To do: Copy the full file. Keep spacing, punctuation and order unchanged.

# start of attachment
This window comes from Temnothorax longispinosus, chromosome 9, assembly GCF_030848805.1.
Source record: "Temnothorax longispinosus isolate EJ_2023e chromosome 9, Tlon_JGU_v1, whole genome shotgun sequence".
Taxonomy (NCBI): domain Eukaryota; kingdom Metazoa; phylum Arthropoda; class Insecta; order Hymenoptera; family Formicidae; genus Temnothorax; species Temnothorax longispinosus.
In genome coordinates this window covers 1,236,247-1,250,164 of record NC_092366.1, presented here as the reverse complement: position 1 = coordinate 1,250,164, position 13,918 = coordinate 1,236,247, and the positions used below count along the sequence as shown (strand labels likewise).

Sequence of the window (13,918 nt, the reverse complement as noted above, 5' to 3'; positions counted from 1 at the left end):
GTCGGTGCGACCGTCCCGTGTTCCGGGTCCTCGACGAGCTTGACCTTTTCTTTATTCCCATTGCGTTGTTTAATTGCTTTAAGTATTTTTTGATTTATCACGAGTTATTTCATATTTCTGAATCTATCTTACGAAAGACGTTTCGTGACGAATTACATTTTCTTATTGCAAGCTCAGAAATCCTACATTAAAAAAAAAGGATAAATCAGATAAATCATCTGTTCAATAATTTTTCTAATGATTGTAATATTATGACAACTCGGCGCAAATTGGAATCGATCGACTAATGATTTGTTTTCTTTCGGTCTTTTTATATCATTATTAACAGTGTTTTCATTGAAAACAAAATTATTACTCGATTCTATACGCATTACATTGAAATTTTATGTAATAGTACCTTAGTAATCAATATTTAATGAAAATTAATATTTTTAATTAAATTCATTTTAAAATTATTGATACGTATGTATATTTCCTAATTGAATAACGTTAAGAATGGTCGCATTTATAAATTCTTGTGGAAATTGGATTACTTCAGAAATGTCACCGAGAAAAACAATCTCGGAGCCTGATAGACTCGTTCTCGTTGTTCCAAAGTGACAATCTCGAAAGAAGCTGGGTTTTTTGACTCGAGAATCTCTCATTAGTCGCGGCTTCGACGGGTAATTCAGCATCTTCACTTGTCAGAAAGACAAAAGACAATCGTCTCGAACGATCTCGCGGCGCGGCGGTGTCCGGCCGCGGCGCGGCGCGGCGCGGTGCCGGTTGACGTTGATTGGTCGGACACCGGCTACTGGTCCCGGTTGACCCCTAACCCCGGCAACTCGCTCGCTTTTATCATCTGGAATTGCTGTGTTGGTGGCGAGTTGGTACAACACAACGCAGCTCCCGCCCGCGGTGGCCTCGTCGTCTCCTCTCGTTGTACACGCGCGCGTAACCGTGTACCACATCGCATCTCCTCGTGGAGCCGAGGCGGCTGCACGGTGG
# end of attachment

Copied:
This window comes from Temnothorax longispinosus, chromosome 9, assembly GCF_030848805.1.
Source record: "Temnothorax longispinosus isolate EJ_2023e chromosome 9, Tlon_JGU_v1, whole genome shotgun sequence".
Taxonomy (NCBI): domain Eukaryota; kingdom Metazoa; phylum Arthropoda; class Insecta; order Hymenoptera; family Formicidae; genus Temnothorax; species Temnothorax longispinosus.
In genome coordinates this window covers 1,236,247-1,250,164 of record NC_092366.1, presented here as the reverse complement: position 1 = coordinate 1,250,164, position 13,918 = coordinate 1,236,247, and the positions used below count along the sequence as shown (strand labels likewise).

Sequence of the window (13,918 nt, the reverse complement as noted above, 5' to 3'; positions counted from 1 at the left end):
GTCGGTGCGACCGTCCCGTGTTCCGGGTCCTCGACGAGCTTGACCTTTTCTTTATTCCCATTGCGTTGTTTAATTGCTTTAAGTATTTTTTGATTTATCACGAGTTATTTCATATTTCTGAATCTATCTTACGAAAGACGTTTCGTGACGAATTACATTTTCTTATTGCAAGCTCAGAAATCCTACATTAAAAAAAAAGGATAAATCAGATAAATCATCTGTTCAATAATTTTTCTAATGATTGTAATATTATGACAACTCGGCGCAAATTGGAATCGATCGACTAATGATTTGTTTTCTTTCGGTCTTTTTATATCATTATTAACAGTGTTTTCATTGAAAACAAAATTATTACTCGATTCTATACGCATTACATTGAAATTTTATGTAATAGTACCTTAGTAATCAATATTTAATGAAAATTAATATTTTTAATTAAATTCATTTTAAAATTATTGATACGTATGTATATTTCCTAATTGAATAACGTTAAGAATGGTCGCATTTATAAATTCTTGTGGAAATTGGATTACTTCAGAAATGTCACCGAGAAAAACAATCTCGGAGCCTGATAGACTCGTTCTCGTTGTTCCAAAGTGACAATCTCGAAAGAAGCTGGGTTTTTTGACTCGAGAATCTCTCATTAGTCGCGGCTTCGACGGGTAATTCAGCATCTTCACTTGTCAGAAAGACAAAAGACAATCGTCTCGAACGATCTCGCGGCGCGGCGGTGTCCGGCCGCGGCGCGGCGCGGCGCGGTGCCGGTTGACGTTGATTGGTCGGACACCGGCTACTGGTCCCGGTTGACCCCTAACCCCGGCAACTCGCTCGCTTTTATCATCTGGAATTGCTGTGTTGGTGGCGAGTTGGTACAACACAACGCAGCTCCCGCCCGCGGTGGCCTCGTCGTCTCCTCTCGTTGTACACGCGCGCGTAACCGTGTACCACATCGCATCTCCTCGTGGAGCCGAGGCGGCTGCACGGTGG